1. What is the product or service?
2. Can I describe the product in three to four sentences?
3. What is the target market for the product or service?
4. Is this product or service practical? feasible?
5. Is there a demand for the product after discounting for existing suppliers?
6. What is the price I can get for the product?
7. What are the qualities that will give me an advantage over other businesses?
8. Where will the business be located?
9. What is the advantage in locating the business in a particular location? Availability of raw material? close to target market?
10. Do I need to consider any zoning or fire regulations or restrictions before opening the business?
11. Is any permit or license needed to start the business?
12. What will be the legal structure of the business? 'C' corp., 'S' corp., LLC or Sole Proprietership?
13. What equipment, plant, machinery, raw material and supplies needed?
14. What type of commercial and professional insurance is needed?
15. What is the inventory of skills and experience? self? in surrounding areas?
16. How much capital is needed for startup and maintenance of the business?
17. What are the financial resources available?
18. How do I identify and reach my customers? marketing? website? weblog? mailings?
19. What will be my day to day operations plan? procedures?
20. How and when do I compensate myself?
Great list! It's so hard to force yourself to be honest when asking yourself these questions, isn't it? Mainly because when starting a company based on a product, you'll typically be zealous about it - not rational :)at August 03, 2005 2:59 AM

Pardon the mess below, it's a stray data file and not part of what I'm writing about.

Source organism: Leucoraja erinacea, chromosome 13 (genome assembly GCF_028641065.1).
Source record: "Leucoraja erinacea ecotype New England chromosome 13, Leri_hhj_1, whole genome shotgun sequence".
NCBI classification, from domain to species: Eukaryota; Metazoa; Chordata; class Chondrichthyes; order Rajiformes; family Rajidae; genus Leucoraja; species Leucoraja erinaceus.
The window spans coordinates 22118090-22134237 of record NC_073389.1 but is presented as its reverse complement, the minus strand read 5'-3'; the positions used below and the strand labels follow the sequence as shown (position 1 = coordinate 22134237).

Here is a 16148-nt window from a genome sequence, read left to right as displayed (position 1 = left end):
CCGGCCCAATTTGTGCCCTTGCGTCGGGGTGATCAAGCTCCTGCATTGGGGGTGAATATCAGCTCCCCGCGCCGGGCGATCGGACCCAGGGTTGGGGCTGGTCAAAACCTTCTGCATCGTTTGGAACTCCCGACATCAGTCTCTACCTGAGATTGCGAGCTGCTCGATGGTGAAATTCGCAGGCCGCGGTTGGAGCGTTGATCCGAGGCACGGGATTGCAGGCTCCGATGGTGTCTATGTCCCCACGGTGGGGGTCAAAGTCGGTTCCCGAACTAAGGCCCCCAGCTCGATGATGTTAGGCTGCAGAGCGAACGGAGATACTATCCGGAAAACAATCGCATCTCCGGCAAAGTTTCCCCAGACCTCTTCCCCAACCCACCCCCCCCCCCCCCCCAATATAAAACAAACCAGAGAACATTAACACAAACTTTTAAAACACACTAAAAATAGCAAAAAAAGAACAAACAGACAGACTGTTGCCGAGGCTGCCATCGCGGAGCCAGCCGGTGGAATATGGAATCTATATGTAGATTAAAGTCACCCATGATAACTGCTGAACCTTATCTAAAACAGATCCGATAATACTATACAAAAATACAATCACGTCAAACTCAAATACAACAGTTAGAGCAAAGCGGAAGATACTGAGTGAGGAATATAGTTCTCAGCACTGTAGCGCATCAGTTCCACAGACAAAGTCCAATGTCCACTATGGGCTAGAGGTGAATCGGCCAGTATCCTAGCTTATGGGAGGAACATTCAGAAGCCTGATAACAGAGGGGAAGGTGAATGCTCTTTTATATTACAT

Posted by Ryan Carson
Thanks Ryan!at August 03, 2005 7:36 AM
I could not have said it better. To succeed, one needs to maintain a correct balance of zealousness, rationality and a true evaluation of self.
Posted by Harish Keshwani
My favorite came from a VC-he looked at me and said "what is the exit strategy for my investors?", start there and work backwards! It was a sobering meeting for me. Thanks, Steveat August 08, 2005 11:11 AM
Posted by Steve Mertz
Oh yes! meeting with Venture Capitalists is always sobering and eye-opener. One may think his business idea is world's best idea, but when he meets Venture Capitalist, that is the true test of the feasibility of that idea. If you make it past the Venture Capitalist, chances of you idea succeeding increases 100 fold as it is evaluated by a Financial Wizard himself. Exit Strategy is extremely important. It provides you a goal and then all you need is a way to reachi it.at August 08, 2005 1:08 PM
Posted by Harish Keshwani